Mostly what it reminds me of is the CICADA 3301 phenomenon.  If you are not familiar with the Cicada puzzle, I highly recommend reading up on it.  Many aspects of that global phenomenon match almost perfectly with the Q.  It may even have been a training or test run for the Q.

In any event, Q and the surrounding events and individuals bear watching from an historical perspective.  If my instincts are as accurate as I believe they are, then this Q phenomenon will be something our grandchildren and great-grandchildren will ask us about.

And if not, then it's wildly entertaining to watch.  It may become a Ph.D. paper or two for behavioral scientists if nothing else.

Either way, those of us who watch these things will learn a number of valuable lessons for future generations to ponder.


Avengers: Infinite Confusion (review)

Imagine getting on a roller-coaster that only has one speed - breakneck - and the entire ride consists of one massive dive off an unimaginably high peak.  That pretty much sums up my experience with "Avengers: Infinity War".

Now admittedly, I'm not a fan boy.  I really liked the first Iron Man installment and I've enjoyed all the manifestations of Hulk and Spider Man since I was a kid (Bill Bixby/Lou Ferrigno and Nicholas Hammondrespectively). 

I never read comic books, preferring real books like "Treasure Island" and "Robinson Crusoe" instead.  So, I was a bit lost when all these characters started showing up.  I knew the Guardians guys from the first movie, but I missed Dr. Strange's introduction, and had no idea who the rest of them were, including the bad guy who wasn't really bad, or something like that.

My first criticism is, what the hell happened to glorious techi-color?  Once upon a time, it was a big freaking deal to have movies and TeeVee in "living color," now everything is a strange steel gray with vague hues of hinted color washed over everything like those old hand-colored photos, and Turner's horrific colorized movies.  Can we return to those amazing days of yesteryear and have something approximating color again?  That would be really fun, at this point.  Maybe at some point in the distant future Turner will colorize films like this.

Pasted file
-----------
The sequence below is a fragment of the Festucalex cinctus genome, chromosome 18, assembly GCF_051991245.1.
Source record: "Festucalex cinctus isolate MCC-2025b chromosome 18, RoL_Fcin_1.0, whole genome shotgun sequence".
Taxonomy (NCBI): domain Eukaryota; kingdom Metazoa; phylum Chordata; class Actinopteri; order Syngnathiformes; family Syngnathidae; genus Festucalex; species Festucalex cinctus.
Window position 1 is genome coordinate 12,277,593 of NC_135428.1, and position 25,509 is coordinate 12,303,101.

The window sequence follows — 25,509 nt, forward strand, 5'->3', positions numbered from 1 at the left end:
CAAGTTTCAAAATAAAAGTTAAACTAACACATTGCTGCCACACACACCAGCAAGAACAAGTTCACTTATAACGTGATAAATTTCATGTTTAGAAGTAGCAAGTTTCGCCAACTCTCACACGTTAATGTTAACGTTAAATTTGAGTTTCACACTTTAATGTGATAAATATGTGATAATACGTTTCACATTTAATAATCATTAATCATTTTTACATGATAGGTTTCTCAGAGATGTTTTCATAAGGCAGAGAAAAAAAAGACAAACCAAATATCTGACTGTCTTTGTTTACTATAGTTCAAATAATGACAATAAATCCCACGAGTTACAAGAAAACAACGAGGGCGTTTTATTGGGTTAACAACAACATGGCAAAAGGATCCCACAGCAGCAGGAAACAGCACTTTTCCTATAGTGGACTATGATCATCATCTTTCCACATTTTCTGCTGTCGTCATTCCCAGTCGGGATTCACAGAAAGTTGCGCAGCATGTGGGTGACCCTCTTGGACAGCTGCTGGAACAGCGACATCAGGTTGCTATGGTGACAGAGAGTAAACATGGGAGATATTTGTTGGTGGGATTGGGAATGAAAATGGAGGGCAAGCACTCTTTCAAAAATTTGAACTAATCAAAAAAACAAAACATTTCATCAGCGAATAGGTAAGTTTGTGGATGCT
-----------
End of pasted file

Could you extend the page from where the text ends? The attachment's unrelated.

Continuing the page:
My next criticism involves the decision to throw EVERY SINGLE CHARACTER in the Marvel stables into one film.  C'mon guys, why not make two or three films covering different aspects of the same event, then bring them together at the end of the final installment, when we can at least kinda sort out who the hell is who in this mess? 

I pretty much kept up with the "story" up to the mid-point, but then gave up all hope of figuring out what the hell was supposed to be going on.  I gathered the bad guy was really good, albeit a bit warped; 75 superheroes couldn't coordinate their individual talents into a unified attack; and leveling entire cities had no repercussions, despite Donald Trump launching a few cruise missiles on three abandoned buildings in Syria causing months of hand-wringing - still to this day.

A better name for this film would have been, "Avengers: Life, the Universe and Everything."  Too bad Douglas Adams stole the title first.  I imagine Marvel execs sitting around the office pushing all their action figure heroes into a huge pile, and then tossing in the wet-bar sink for good measure.

My final criticism concerns this lazy directoral (spell check tags this as "direct oral" which is really funny) style popular now where, instead of taking the time to choreograph fight scenes and shooting a master shot, they just wave the camera around in a bunch of extreme close-ups, then edit them together in fraction-of-a-second cuts and call it a day.